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2022/23 NHS priorities and operational planning guidance in England
On April 12, 2022, NHS England and NHS Improvement (NHSE/I) published 2022/23 priorities and operational planning guidance, with three supporting documents:
- Elective recovery planning supporting guidance;
- Capital guidance for 2022-25;
- Revenue finance and contracting guidance.
Elective recovery plan key objectives include the following: expand capacity to reduce waiting times, prioritize treatment based on clinical urgency, move the location of elective care services to drive productivity (e.g., through community diagnostic centers, surgical hubs, and improved patient pathways).
Several ambitions are defined, including reducing waiting times for diagnostic tests (95% of patients receive them within six weeks) and cancer diagnosis (75% of patients referred for suspected cancer are diagnosed or have cancer ruled out within 28 days).
The following funding is available for elective recovery over 2022/23:
- £1.5 billion of capital above that funded within core envelopes has been made available to the NHS over three years to support new surgical hubs, increased bed capacity, and equipment to help elective services recover;
- £2.3 billion to transform diagnostic services, including at least 100 community diagnostic centers across England, to permanently increase diagnostic capacity.
Capital guidance defines the scope of capital envelopes for three years (2022 to 2025). The scope was updated to include primary care capital and indicative funding allocations for diagnostic, digital, and elective recovery capital. The system operational capital envelopes for 2022/23 will include the replacement of diagnostic (e.g., CT and MRI machines) and radiotherapy equipment.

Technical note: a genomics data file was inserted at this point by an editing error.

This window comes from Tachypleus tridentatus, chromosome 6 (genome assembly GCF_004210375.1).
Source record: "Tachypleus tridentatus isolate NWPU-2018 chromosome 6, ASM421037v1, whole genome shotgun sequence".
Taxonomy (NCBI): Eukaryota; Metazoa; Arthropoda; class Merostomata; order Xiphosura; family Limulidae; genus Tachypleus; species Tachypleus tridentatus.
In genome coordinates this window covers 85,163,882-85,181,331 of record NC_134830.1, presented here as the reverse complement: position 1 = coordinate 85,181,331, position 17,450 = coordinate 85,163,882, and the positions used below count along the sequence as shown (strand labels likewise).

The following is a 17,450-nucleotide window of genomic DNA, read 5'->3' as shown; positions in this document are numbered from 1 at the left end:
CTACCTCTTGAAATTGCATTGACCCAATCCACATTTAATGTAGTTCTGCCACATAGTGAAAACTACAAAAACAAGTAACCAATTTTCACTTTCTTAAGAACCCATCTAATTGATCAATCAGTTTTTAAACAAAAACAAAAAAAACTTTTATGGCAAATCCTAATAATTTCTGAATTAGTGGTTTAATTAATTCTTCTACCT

For 2022/23, the NHS capital allocation will be split into three categories:
- A system-level allocation (£4.1 billion) to cover day-to-day operational investments, which have typically been self-financed by organizations in integrated care systems (ICS) or financed by the Department of Health and Social Care (DHSC). From 2022/23 onwards, this includes a £0.1 billion investment in primary care estates and IT. In 2021/22, this was £3.9 billion (excluding primary care);
- Nationally allocated funds (£1.1 billion) to cover nationally strategic projects already announced and in development or construction, such as hospital upgrades and new hospitals. In 2021/22, this was £1.2 billion;
- Other national capital investment (£2.7 billion), including national programs such as elective recovery, diagnostics, and national technology funding. In 2021/22, this was £1.7 billion.
According to revenue finance and contracting guidance, from 2022/23, all national High Cost Tariff Excluded Devices (HCTED) funding will be managed on a national basis, outside baseline contracts between commissioners and providers. The national finance team will manage the monthly transactional process and reimburse trusts directly.
Revenue finance and contracting guidance also provide details on technology funding. ICSs will need to agree on how technology funding is to be allocated between their partners. However, the existing funding flows and mechanisms will remain - capital funding will flow from the DHSC to trusts, and revenue funding will flow to ICBs, which will then be able to pass it to trusts and other organizations.
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